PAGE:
History of Ecg

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y of ecgA (not so) brief history of electrocardiography.
Find out how electrocuting chickens (1775), getting laboratory assistants to put their hands in buckets of saline (1887), taking the ECG of a horses and then observing their open heart surgey (1912), induction of indiscriminate angina attacks (1931), and hypothermic dogs (1953) have helped to improve our understanding of the ECG as a clinical tool. And why is the ECG labelled PQRST (1895)? 


Sir Thomas Browne, Physician, whilst writing to dispel popular ignorance in many matters, is the first to use the word 'electricity'. Browne calls the attractive force "Electricity, that is, a power to attract strawes or light bodies, and convert the needle freely placed". (He is also the first to use the word 'computer' - referring to people who compute calendars.) Browne, Sir Thomas. Pseudodoxia Epidemica: Or, enquiries Into Very Many Received Tenents, and Commonly Presumed Truths. 1646: Bk II, Ch. 1. London 1660

Otto Von Guericke builds the first static electricity generator. 1662

Jan Swammerdam, a Dutchman, disproves Descartes' mechanistic theory of animal motion by removing the heart of a living frog and showing that it was still able to swim. On removing the brain all movement stopped (which would be in keeping with Descarte's theory) but then, when the frog was dissected and a severed nerve end stimulated with a scalpel the muscles twitched. This proved that movement of a muscle could occur without any connection to the brain and therefore the transmission of 'animal spirits' was not necessary. Swammerdam's ideas were not widely known and his work was not published until after his death. However, he wrote many letters and his friend, Nicolaus Steno, did attack the Cartesian ideas in a lecture in Paris in 1665. Boerhaave published Swammerdam's 'Book of Nature' in the 1730s which was translated into English in 1758. 1668

Stephen Gray, English scientist, distinguishes between conductors and insulators of electricity. He demonstrates the transfer of static electrical charge to a cork ball across 150 metres of wet hemp thread. Later he found that the transfer could be achieved over greater distances by using brass wire. 1745

Edward Bancroft, an American Scientist, suggests that the 'shock' from the Torpedo Fish is electrical rather than mechanical in nature. He showed that the properties of the shock were similar to those from a Leyden jar in that it could be conducted or insulated with appropriate materials. The Torpedo fish and other species were widely known to deliver shocks and were often used in this way for therapeutic reasons. However, electrical theory at the time dictated that electricity would always flow through conductors and diffuse away from areas of high charge to low charge. Since living tissues were known to be conductors it was impossible to imagine how an imbalance of charge could exist within an animal and therefore animals could not use electricity for nerve conduction - or to deliver shocks. Furthermore, 'water and electricity do not mix' so the idea of an 'electric fish' was generally not accepted. Bancroft, E. An essay on the natural history of Guiana, London:T. Becket and P. A. de Hondt, 1769. 1773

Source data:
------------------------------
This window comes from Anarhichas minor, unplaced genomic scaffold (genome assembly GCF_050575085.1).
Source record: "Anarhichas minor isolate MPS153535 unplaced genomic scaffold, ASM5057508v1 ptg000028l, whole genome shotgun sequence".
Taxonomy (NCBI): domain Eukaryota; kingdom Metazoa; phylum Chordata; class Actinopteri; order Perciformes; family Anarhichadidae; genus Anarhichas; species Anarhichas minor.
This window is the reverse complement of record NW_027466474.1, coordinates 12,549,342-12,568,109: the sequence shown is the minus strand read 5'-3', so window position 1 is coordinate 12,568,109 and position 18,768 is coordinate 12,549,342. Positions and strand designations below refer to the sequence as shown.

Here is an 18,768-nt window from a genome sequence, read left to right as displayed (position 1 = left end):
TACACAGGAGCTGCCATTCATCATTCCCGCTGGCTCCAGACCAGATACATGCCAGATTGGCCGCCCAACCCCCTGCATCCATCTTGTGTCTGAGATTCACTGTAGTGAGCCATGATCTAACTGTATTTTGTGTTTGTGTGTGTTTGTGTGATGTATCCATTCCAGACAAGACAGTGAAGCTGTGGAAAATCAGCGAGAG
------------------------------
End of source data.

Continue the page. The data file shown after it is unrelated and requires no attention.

The Rev. Mr Sowdon and Mr Hawes, apothecary, report on the surprising effects of electricity in a case report of recovery from sudden death published in the annual report of the newly founded Humane Society now the Royal Humane Society. The Society had developed from 'The Institution for Affording immediate relief to persons apparently dead from drowning'. It was "instituted in the year 1774, to protect the industrious from the fatal consequences of unforseen accidents; the young and inexperienced from being sacrificed to their recreations; and the unhappy victims of desponding melancholy and deliberate suicide; from the miserable consequences of self-destruction." A Mr Squires, of...
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